This is likely why Paypal hasn’t already integrated Bitcoin. Even with 2MB blocks, there isn't enough room for Paypal to start using Bitcoin. (Paypal does about 4M transactions per day. That would require about 13MB blocks with the current architecture if all of their transactions were on chain)
This is a HUGE ROADBLOCK to further adoption. We need to have enough excess capacity at all times so that companies like Paypal, Western Union, or Wells Fargo could instantly give all of their users access to Bitcoin, and not overwhelm the network. That isn’t the case today, and is directly hindering adoption of the large firms that we want to have involved.
Again, I fully agree blocks should be increased very soon. I don’t want to wait until 2017. But, if that is what the community comes to consensus around, is it really so fatal as you describe?
Yes. All of these giant potential blocks of users won’t be able to use bitcoin because there won’t be enough capacity for them.
This will push them to use alt coins, or their own private blockchains, or not get involved at all.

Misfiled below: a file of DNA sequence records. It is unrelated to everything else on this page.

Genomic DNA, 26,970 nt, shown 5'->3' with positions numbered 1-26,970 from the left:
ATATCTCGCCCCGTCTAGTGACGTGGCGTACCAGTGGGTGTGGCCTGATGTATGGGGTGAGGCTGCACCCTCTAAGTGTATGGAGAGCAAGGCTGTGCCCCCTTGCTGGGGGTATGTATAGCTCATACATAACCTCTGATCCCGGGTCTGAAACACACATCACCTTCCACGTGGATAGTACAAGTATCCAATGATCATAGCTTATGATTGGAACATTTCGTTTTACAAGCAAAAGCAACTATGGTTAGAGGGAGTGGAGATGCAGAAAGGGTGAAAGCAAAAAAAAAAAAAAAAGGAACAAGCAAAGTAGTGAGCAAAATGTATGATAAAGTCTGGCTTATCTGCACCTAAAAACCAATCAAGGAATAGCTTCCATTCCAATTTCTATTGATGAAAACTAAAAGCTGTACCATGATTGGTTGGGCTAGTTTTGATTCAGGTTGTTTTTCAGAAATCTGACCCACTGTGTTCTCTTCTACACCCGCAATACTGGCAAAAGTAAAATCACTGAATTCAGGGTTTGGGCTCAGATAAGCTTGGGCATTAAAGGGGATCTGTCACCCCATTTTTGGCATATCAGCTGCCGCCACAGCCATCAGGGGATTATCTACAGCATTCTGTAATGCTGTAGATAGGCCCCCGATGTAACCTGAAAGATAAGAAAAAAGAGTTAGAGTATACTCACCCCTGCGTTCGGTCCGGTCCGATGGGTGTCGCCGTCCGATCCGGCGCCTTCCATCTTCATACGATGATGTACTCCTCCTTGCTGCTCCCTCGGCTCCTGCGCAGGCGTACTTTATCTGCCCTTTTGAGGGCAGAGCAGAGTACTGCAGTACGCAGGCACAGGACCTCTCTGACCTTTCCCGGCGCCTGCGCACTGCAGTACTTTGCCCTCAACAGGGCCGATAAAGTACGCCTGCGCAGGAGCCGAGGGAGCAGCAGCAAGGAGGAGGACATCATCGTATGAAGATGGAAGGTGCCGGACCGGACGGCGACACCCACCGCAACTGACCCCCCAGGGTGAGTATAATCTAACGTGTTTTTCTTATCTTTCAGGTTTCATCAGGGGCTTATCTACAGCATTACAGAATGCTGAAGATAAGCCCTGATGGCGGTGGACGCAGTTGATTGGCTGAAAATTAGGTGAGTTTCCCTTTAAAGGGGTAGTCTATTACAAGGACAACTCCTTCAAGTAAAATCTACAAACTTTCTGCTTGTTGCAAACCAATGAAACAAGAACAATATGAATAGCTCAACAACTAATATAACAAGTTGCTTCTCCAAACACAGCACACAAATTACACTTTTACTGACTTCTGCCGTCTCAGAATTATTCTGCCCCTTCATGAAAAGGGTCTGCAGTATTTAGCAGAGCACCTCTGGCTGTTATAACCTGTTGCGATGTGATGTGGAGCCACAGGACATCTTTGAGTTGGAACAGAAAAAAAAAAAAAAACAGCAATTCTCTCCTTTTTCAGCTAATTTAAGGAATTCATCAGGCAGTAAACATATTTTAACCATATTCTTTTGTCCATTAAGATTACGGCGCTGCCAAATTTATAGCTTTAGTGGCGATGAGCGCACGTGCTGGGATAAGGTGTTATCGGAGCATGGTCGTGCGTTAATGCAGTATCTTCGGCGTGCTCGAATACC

Bitcoin will become an interesting side note because of it.
Sorry I can’t join everyone at the roundtable this weekend, I really wish I could. I’m hopefully it will help key industry participants start coming to terms on a consensus for Bitcoin. The division in the community is still, in my opinion, a bigger threat than block scarcity.
Your own speaking out on the need for having substantial excess capacity can help with this problem a lot.
I look forward to seeing you the next time.

Interested in your thoughts on the above.

Kind regards,
-Erik Voorhees
CEO ShapeShift.io
Hey Roger,

Feel free to post the discussion publicly.
So, your points are valid certainly. Generally your concern is that SegWit, and even a 2MB increase, are too little too late.
They are certainly much better than where we are at today, but it isn’t fast enough to accommodate the growth that Bitcoin is experiencing.
What then do you suggest as an appropriate block size?
Enough to accommodate as many people that want to use Bitcoin.
The throughput capacity of Bitcoin counts more than the block size, but until 2nd layer protocols like lightning network are ready, increasing the block size is a super easy way to add capacity.